Impress me. Impress me not.By
I don’t do this often, but once in a while a resume will come through and I notice a very large error(s)—this is where the “I don’t do this often bit” comes in—and will respond to the potential candidate to let them know. Now, I am a stickler for consistency and grammar on resumes, but errors I am referencing are ones that are unforgivable and shouldn’t allow you to be hired anywhere even if you fix the mistake. Sometimes I feel particularly bad and want to let the candidate know before sending it to more potential employers.
Unfortunately, this happened the other day and it is something that would make me never consider this candidate for an internship ever . . . but only because of the way it unfolded.
After a note from the candidate asking if we required a writing sample, I responded and also let this person know that our deadline was that day, but would be happy to take a look even if it was a day or two after our posted deadline. This person immediately sent a resume and cover letter—both filled with errors.
I’m not sure why, but I felt for this person and let them know about one particularly large (and noticeable) error. My mistake.
The person wrote me back immediately, letting me know that he was under “a lot of stress” and corrected ME on something. Defensively saying “Oh, by the way . . . you’re wrong,” is not the way to impress someone who was trying to help you.
Had he thanked me and sent back a resume with the correction, I may have considered him a viable candidate. Even if he had thanked me for alerting him to a mistake that will prevent him from being hired anywhere, I may have reconsidered. Everyone makes mistakes whether or not they like to admit it, which is why despite being a stickler, I can be a bit forgiving.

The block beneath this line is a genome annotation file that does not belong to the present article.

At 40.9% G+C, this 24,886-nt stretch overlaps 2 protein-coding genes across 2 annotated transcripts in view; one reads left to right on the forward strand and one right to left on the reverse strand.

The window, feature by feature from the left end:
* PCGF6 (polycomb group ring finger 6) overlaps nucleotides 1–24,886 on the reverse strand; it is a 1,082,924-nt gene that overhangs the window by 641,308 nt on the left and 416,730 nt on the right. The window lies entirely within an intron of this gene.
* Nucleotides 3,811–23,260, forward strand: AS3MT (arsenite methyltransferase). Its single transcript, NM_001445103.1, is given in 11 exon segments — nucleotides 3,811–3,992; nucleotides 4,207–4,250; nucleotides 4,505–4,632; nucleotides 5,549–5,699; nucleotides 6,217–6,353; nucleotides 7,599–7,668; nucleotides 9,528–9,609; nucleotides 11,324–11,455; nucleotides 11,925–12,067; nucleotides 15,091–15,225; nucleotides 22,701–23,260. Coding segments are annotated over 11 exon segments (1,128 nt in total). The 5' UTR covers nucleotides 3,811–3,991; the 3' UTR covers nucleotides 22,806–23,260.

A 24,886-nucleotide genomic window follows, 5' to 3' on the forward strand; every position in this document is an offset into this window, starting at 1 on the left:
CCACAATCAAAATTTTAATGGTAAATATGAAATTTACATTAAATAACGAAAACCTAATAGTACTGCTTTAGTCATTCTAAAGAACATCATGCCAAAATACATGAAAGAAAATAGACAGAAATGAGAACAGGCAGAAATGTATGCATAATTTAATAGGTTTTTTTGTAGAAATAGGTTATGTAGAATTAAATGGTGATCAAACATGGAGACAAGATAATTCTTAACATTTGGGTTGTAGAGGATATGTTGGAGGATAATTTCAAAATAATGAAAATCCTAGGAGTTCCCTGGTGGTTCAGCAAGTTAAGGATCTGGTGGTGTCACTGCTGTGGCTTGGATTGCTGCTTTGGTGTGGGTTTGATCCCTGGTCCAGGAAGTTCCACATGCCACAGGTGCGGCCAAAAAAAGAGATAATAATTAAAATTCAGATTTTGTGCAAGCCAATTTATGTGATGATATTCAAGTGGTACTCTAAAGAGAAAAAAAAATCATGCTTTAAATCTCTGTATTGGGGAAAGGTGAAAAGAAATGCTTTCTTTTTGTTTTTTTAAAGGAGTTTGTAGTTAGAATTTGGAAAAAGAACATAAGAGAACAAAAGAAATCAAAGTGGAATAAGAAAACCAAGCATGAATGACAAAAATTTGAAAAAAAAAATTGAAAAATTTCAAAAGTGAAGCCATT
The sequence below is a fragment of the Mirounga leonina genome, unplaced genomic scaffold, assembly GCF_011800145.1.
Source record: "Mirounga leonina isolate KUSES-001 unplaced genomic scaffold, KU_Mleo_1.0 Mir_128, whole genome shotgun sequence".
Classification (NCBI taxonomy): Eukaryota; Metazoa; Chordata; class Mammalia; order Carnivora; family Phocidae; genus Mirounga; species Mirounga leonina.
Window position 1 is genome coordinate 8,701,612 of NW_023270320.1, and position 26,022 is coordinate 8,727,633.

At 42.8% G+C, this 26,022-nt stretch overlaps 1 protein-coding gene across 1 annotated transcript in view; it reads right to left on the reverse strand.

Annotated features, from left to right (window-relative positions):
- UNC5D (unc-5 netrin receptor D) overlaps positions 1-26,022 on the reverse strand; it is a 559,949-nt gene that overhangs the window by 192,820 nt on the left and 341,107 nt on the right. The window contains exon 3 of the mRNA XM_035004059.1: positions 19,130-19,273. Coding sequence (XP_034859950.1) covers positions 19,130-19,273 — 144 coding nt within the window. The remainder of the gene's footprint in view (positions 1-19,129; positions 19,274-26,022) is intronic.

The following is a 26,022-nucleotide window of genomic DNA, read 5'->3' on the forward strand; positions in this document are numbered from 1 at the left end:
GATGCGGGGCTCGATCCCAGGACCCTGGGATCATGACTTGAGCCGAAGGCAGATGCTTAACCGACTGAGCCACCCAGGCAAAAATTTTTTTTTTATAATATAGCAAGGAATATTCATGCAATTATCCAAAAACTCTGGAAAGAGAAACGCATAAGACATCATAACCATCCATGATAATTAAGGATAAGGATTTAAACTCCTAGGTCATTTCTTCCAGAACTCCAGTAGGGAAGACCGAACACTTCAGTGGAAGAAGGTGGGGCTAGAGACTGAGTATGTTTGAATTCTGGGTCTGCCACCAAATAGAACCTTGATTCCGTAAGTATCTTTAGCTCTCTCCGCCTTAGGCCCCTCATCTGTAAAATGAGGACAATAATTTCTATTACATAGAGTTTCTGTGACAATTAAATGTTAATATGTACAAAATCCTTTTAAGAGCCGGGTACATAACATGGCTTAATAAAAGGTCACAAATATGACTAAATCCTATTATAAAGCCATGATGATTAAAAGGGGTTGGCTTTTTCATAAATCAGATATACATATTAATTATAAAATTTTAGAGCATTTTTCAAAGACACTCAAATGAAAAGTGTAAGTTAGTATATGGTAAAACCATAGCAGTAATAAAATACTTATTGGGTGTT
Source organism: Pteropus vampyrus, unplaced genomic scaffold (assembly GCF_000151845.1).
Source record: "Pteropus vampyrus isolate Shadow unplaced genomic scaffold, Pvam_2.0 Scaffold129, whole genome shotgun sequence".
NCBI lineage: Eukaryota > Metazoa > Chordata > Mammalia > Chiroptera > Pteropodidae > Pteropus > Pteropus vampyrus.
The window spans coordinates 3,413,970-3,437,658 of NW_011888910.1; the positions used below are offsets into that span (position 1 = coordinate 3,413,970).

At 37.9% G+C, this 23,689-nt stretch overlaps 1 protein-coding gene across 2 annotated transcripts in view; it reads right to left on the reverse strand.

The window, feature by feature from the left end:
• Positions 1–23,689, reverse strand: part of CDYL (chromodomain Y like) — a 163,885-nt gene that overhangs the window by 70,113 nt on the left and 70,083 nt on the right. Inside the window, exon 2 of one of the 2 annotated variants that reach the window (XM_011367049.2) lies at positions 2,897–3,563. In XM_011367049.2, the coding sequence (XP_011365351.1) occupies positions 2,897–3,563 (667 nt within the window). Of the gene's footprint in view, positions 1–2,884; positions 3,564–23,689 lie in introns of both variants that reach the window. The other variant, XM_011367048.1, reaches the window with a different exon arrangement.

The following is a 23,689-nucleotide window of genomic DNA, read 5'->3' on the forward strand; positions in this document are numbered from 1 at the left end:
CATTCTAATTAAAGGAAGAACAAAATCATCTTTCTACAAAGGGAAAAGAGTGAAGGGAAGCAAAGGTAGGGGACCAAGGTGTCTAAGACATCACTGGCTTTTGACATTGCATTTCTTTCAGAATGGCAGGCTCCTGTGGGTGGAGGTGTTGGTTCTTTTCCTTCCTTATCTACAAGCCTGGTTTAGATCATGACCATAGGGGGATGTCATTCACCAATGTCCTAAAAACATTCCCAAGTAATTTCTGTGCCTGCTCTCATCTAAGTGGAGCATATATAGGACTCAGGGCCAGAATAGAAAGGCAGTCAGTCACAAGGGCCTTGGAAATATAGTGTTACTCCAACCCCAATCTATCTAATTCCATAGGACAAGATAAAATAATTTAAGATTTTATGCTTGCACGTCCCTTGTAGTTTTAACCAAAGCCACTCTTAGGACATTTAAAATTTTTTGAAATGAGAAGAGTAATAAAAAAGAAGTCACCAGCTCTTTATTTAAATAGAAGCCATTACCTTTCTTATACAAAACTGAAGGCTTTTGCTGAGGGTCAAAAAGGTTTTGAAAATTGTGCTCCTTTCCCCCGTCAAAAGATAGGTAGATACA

This person’s cover letter noted that they had applied to “countless jobs to no avail.” I get that, but two things:
- Never put that in your cover letter or say that out loud to anyone outside of your mom.
- If no one is contacting you at all, that’s a big hint that the issue might be with you.
If you’re applying to a number of jobs and not even getting a response, sometimes it is just a factor of the very competitive job market right now. Alternatively, it could mean that you should tap some specialists to check your resume and/or cover letter. This is when you should go to your career services department at school or even a friend (if you’ve already graduated, many schools are still more than happy to help even just look a resume over).
I will tell you that if a potential employer encourages you to make an edit, you should apply those corrections and resend. The wrong way to respond is with a bad attitude.
Impress me not.
How would you have handled that situation? Any other tips for this candidate?